I’ve always described my parents as traditional or old-fashioned in outlook, particularly when it came to matters of courting (what the hell, I’ll follow suit in terminology). After my first (super toxic) serious relationship (which I completely hid from my parents for three years, knowing the disapproval was guaranteed), I found it rather frustrating that my parents marked my next (way more healthy) serious relationship down for matters that were largely out of his control (his parents were divorced, the family was somewhat fragmented and liked to drink a lot, etc.). When Jon and I started dating, I had mixed feelings about their blissful approval. Not only did they like Jon as a person, but they liked that he was smart and accomplished (salutatorian of his high school class even), and just as importantly to them, they adored his parents, who were still married, deeply connected to their parents, and even “people of God” (both are ordained ministers). I used to think all of this was ridiculous. Then somewhere along the line, I started to see their perspective; that a marriage isn’t just about a marrying of two people, it’s a marrying of families. This concept became clearer to me in different moments, such as when I heard the elation in my parents’ voices when they got together with Jon’s parents without us present. Or when Jon’s parents came to my father’s funeral and stood by my family as we knelt graveside, sobbing and throwing roses on my dad’s casket. Or in countless small and large moments during which I have experienced laughter, kindness, and generosity with Jon’s extended family.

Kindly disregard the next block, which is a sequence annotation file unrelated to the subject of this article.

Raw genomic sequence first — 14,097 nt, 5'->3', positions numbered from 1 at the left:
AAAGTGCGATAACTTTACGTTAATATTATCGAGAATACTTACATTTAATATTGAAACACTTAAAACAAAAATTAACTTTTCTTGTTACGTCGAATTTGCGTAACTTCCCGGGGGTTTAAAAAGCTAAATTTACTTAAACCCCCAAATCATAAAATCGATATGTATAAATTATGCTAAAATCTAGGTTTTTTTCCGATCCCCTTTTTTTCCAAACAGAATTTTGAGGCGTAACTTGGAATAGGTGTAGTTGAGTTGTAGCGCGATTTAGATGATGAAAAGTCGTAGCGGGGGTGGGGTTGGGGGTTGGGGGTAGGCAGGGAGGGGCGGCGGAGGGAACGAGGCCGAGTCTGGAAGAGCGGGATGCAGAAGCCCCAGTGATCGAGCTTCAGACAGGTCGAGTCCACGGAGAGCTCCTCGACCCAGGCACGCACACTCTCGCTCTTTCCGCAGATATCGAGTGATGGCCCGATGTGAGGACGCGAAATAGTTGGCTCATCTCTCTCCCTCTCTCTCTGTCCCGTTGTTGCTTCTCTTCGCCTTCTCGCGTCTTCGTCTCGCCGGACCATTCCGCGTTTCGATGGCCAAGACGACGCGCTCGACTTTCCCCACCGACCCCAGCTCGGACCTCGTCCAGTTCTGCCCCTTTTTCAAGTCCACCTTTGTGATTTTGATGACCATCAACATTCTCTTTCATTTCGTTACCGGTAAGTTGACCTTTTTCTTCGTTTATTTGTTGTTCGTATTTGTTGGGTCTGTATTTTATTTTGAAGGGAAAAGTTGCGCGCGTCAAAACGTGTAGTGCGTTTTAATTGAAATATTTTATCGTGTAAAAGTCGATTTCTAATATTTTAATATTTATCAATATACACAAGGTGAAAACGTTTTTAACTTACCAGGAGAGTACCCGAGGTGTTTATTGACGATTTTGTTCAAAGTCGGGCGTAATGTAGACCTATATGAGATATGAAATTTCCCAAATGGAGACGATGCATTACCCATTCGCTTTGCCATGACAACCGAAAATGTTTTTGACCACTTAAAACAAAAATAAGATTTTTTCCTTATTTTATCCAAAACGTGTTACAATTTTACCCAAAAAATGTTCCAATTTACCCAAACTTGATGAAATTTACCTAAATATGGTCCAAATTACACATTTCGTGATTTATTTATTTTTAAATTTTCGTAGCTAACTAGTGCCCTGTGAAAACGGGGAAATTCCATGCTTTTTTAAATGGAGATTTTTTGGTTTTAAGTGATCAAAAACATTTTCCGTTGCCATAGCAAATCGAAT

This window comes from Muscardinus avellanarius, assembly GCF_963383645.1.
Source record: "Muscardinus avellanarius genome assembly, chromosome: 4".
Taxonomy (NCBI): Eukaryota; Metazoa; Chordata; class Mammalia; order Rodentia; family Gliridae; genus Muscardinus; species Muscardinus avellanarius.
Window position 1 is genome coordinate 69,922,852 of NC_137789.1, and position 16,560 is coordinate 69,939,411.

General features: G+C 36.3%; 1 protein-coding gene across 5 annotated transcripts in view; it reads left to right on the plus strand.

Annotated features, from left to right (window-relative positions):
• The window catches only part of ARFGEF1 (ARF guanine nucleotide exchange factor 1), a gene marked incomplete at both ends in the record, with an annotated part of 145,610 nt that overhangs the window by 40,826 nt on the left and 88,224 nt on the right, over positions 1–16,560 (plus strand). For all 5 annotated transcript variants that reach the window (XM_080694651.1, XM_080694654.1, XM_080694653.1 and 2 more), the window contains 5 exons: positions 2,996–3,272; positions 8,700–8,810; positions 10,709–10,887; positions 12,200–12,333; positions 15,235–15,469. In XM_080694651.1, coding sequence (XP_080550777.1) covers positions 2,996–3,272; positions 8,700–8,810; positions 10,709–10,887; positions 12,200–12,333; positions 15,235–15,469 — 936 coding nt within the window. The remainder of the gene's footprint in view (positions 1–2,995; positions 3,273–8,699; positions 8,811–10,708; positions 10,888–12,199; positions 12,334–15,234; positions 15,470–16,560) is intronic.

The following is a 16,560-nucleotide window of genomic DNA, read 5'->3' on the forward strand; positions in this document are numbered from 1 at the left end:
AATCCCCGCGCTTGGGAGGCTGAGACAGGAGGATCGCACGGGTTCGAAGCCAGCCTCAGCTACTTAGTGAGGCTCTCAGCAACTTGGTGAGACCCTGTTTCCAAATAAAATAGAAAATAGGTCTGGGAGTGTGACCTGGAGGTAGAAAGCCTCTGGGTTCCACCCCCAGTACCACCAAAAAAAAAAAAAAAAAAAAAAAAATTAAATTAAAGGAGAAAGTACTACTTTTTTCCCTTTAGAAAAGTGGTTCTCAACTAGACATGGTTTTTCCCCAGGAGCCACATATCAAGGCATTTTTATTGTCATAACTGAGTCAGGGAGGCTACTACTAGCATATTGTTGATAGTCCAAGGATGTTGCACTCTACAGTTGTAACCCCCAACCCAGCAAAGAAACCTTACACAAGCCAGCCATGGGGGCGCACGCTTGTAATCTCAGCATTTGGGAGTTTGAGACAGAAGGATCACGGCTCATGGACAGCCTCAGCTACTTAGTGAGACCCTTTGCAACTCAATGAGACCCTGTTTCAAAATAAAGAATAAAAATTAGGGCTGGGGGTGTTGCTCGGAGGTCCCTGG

On Saturday, Jon and I went to the funeral of the father of our dear friend Michael and I was moved on several levels. First, I love Michael and his wife Anne immensely; they’re the kind of friends who I wish lived next door yet they currently live on the other side of the world. Second, as someone who hasn’t yet found inspiration in the ritual of church, I felt that the priest’s remembrance of Michael’s father was incredibly moving, humorous, and down to earth. Third, I couldn’t help but be a little overwhelmed by the parallels in circumstance; my father and Michael’s father experienced a similar downward trajectory in health, were tended to by devoted and mindboggling-ly optimistic women, had many children, and died at the same age. Despite being quieted in their late years by their illnesses, both remained strong, unifying roots for their respective families.
And finally, I was moved by the cohesiveness of Anne and Michael’s families. Though complex and multidimensional and fragmented in places like many families, the presence of all of these people made clear how devoted and unified they are. So much so that it occurred to me that I often don’t even think of the various family members as belonging to one side or another. Seeing them together in that moment added a data point in favor of my parent’s perspective about marriage and families.
On a related note, early this morning my uncle – my dad’s brother – died. I was glad I had a chance to see him last week and also catch up with my cousins. And once again, I was struck by the parallels – the round the clock vigils, the weary but spirited demeanor of my cousins and aunt, the hospital room (which, strangely enough, was the same hospital room my dad resided in), and the amazing way the family -- and their families by marriage -- rallied on my uncle’s behalf.
There will be another funeral to attend soon, but these thoughts are the ones that bring me peace and help me remember the joy; not only the joy of the individual, but of all the people that one person has the power to touch and unify.